Some of them are shiny white and these mites can glitter under direct light.

The hairy bristles are receptors that play a role in detecting their food source or other mold mites.

Mold mites spread fast if you don’t remove the molds and address the dampness issues in your home.

Mold mites are harmless to humans. But the hairy bristles on their bodies can cause allergic reactions in many people. 

#3 – Termites

Termites in baseboard - Signs of termites in walls

We’re talking about the most damaging bug that your walls and ceilings can ever have.

It’s the termites.

It’s not just the wooden walls and ceilings that termites damage. They’re a serious threat to brick-and-mortar walls too.

Termites in walls are common when subterranean termites invade your homes.

Subterranean termites invade homes from underground by building mud tubes or tunnels on the surface they’re infesting.

That’s why furniture and walls can have veins on their surfaces if there are termites.

The mud tubes one the walls is a telltale signs of termites in walls.

There’s another species of termite that infest wooden walls, ceilings, joists, and beams. It’s the drywood termites.

Drywood termites enter homes in swarms when they’re in the reproductive stage. 

And they’re the biggest threat to the structural integrity of your home. 

It’s because they can attack the joists and beams that hold your home and the home’s ceiling too.

One of the most bizarre sign of drywood termite in homes is termite droppings falling from the ceiling.

The subterranean termites will look brownish-white on the abdomen and have a big brownish head with visible mandibles.

However, the drywood termites, which are very hard to detect, will look like tiny white ants.

These drywood termites appear as tiny white bugs on your home’s drywalls or sheetrock, wooden baseboards, walls, doors, structural lumber, ceiling, and window sills.

Termites can even consume and damage books because, like wood, paper also contain cellulose which is an integral part of termites’ nutrition.

They pop out from the holes they create on them. And there’s also termite dust underneath the holes on the floor.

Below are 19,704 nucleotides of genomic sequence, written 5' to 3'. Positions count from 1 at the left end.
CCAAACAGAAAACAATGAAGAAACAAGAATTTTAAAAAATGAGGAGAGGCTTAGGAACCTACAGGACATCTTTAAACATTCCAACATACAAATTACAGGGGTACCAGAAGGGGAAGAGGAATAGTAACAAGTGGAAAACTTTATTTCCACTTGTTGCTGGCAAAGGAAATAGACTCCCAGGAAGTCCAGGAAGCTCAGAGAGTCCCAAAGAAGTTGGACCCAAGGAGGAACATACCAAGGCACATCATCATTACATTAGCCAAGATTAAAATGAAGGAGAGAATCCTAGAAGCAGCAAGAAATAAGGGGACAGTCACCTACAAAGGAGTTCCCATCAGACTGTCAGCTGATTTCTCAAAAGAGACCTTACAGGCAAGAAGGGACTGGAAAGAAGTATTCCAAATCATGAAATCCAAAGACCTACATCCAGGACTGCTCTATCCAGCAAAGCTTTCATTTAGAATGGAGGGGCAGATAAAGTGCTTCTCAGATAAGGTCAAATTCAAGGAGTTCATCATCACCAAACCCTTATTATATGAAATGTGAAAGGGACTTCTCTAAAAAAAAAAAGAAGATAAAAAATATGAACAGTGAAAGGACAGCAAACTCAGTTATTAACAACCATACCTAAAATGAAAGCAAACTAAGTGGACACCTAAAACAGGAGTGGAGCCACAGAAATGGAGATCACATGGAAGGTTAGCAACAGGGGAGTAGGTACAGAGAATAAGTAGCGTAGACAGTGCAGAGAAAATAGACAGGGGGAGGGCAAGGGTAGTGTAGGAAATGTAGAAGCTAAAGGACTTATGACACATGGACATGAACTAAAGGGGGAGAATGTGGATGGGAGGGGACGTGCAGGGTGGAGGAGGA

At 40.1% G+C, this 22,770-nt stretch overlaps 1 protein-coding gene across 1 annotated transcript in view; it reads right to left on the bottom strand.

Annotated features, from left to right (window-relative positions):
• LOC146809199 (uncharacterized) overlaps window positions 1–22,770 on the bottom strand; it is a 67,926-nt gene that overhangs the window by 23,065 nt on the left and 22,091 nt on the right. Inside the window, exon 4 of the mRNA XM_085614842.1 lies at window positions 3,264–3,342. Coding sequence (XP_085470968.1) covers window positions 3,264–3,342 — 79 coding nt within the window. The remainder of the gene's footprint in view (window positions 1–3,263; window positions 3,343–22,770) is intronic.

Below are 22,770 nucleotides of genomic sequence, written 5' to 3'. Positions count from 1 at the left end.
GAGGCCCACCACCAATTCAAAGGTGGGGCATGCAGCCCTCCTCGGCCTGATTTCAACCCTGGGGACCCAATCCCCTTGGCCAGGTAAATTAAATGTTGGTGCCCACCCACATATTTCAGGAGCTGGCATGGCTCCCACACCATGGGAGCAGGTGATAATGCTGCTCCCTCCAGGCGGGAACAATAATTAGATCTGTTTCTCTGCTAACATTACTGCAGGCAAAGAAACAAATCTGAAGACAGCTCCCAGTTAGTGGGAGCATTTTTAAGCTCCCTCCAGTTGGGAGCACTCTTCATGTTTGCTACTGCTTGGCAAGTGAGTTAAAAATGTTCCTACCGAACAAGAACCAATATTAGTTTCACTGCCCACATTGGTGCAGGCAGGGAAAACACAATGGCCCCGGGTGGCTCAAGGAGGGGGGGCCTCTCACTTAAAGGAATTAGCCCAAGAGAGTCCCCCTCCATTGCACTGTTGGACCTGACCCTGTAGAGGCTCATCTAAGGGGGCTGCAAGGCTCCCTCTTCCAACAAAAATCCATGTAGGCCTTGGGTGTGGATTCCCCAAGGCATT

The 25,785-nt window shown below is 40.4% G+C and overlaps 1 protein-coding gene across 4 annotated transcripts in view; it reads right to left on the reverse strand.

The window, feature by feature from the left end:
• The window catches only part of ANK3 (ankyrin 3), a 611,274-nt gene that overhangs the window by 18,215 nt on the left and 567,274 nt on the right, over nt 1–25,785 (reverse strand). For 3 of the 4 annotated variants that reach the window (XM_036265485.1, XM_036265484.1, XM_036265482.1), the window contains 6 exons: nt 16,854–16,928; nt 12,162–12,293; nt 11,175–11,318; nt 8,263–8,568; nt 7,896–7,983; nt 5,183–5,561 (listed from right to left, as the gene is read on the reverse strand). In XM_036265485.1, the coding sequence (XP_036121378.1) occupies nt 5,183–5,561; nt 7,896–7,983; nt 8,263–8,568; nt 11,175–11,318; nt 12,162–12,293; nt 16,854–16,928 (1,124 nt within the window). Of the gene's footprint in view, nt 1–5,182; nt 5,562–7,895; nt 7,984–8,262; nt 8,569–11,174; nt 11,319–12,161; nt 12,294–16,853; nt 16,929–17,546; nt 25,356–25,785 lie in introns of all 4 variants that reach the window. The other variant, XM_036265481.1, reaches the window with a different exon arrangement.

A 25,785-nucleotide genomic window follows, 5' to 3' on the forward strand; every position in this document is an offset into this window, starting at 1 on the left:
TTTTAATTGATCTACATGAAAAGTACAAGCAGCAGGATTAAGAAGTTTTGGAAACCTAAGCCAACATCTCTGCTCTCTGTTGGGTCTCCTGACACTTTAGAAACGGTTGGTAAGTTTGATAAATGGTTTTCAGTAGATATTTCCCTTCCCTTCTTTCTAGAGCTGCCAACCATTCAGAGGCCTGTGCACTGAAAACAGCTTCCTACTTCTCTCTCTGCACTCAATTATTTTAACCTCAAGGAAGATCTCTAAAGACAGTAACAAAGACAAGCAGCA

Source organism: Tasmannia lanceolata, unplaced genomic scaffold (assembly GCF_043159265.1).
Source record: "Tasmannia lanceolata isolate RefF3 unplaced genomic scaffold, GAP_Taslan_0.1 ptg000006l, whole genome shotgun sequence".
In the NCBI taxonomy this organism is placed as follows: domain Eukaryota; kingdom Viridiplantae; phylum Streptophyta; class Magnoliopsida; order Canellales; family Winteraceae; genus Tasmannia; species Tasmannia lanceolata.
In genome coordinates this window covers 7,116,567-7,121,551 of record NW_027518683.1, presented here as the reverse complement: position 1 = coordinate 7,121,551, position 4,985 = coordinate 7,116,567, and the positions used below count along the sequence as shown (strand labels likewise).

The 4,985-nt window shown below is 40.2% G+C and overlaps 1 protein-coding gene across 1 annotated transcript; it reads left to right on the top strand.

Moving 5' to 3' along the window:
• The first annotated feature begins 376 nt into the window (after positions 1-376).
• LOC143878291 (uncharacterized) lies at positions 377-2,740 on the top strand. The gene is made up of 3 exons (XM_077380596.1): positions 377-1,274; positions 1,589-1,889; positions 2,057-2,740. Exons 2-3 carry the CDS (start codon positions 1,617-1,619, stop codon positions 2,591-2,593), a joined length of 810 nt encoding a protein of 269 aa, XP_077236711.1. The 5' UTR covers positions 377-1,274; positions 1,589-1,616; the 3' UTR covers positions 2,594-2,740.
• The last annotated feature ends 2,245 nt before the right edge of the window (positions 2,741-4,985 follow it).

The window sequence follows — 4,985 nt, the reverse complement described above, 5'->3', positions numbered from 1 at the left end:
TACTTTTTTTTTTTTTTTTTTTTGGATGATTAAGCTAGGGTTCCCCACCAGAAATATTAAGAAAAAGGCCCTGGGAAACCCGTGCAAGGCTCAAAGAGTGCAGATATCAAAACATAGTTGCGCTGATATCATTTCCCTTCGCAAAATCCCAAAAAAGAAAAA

Termites are hardy pests. They are not easy to get rid of, as many people think. 

DIY ways always fail to eliminate a massive termite infestation in your home. 

So, if there’s a termite infestation in your home, then it’ll be best to hire a pest controller to do the job.

#4 – Plaster Bagworms And Casebearers

Tiny bugs on walls and ceiling - plaster bagworm

Plaster bagworms and casebearers fall under dust worms on the walls and ceilings.

Plaster bagworms or casebearers are tiny greyish-white bugs that you might have noticed crawling on the walls and ceilings of your home.

They drag a cocoon-like case on their abdomen, which resembles a shell they can withdraw into.

The bagworms and casebearers are the larval stages of the Indian meal moths. 

Indian meal moths are pantry pests that fly into your home to lay their eggs on the stored food in your kitchen pantry.

When the larvae hatch out of the eggs, they’ll spin a cocoon into which they’ll lock themselves before they mature out of it as an adult.

While foraging for food, the bagworm or the household casebearer will drag the cocoon.

The cocoon also acts like a shield protecting the moth larvae from potential predators like ants.

Many casebearers reinforce the cocoon with the help of tiny twigs, leaves, and even household wastes.

These dust worms scavenge for food on the walls and ceilings. The thing that they look for to eat is spider cobwebs.

They’ll also feed on the carcasses of dead insects and even on human hair and nails.

Bagworms are a threat to wool and silk fabrics. They’ll chew on the carpets and clothes made of these two animal products. 

The keratin in the fabrics made from animal products forms an integral part of their nutrition.

Bagworms will cause damage to these expensive fabrics in the form of chewed-up holes, which can be hard to repair.

However, bagworms don’t damage polyester, nylon, and cotton fabrics.

Don’t get scared of them if you see the bagworms or the household casebearers. They’re harmless and don’t bite humans.

#5 – Bed Worms On Walls

Bed worms is the collective name given to the larvae of bugs that infest beds and, in some cases, couches too. 

The carpet beetle larvae, the cloth moth larvae, and flea larvae fall under the category of bed worms.

Bed worms primarily feed on the food stains, food crumbs, and broken hair on the bed. 

They’re not harmful to humans, but they can cause damage to the bedsheets by chewing upon the stained area.

When their numbers shoot up, these bed worms can venture out on the walls. 

That’s why it’s pretty common to see these wormy creatures crawling on the walls when there are too many. 

#6 – Carpet Beetle Larvae On Walls

Carpet Beetle Larvae

Despite being one of the bed worms, the carpet beetle larvae needed a special mention.

Why?

Your home’s walls can be the source of the carpet beetles’ larvae.

Adult carpet beetles invade homes to lay eggs inside your home. 

They target things made of animal products because the larvae feed on wool, leather, and silk materials.

They can also target stored food in your kitchen pantry and pet food. 

That’s why the carpet beetle larvae are also one of the nuisance pantry pests.

But there’s a catch.

Adult carpet beetles can lay eggs in your home’s walls, ceilings, and places like the attic, basement, and garage.

Why?

The cracks in the walls and ceilings can have carcasses of bugs. 

The adult carpet beetles will lay eggs on the carcasses so that the larvae from the egg will have a reliable food source.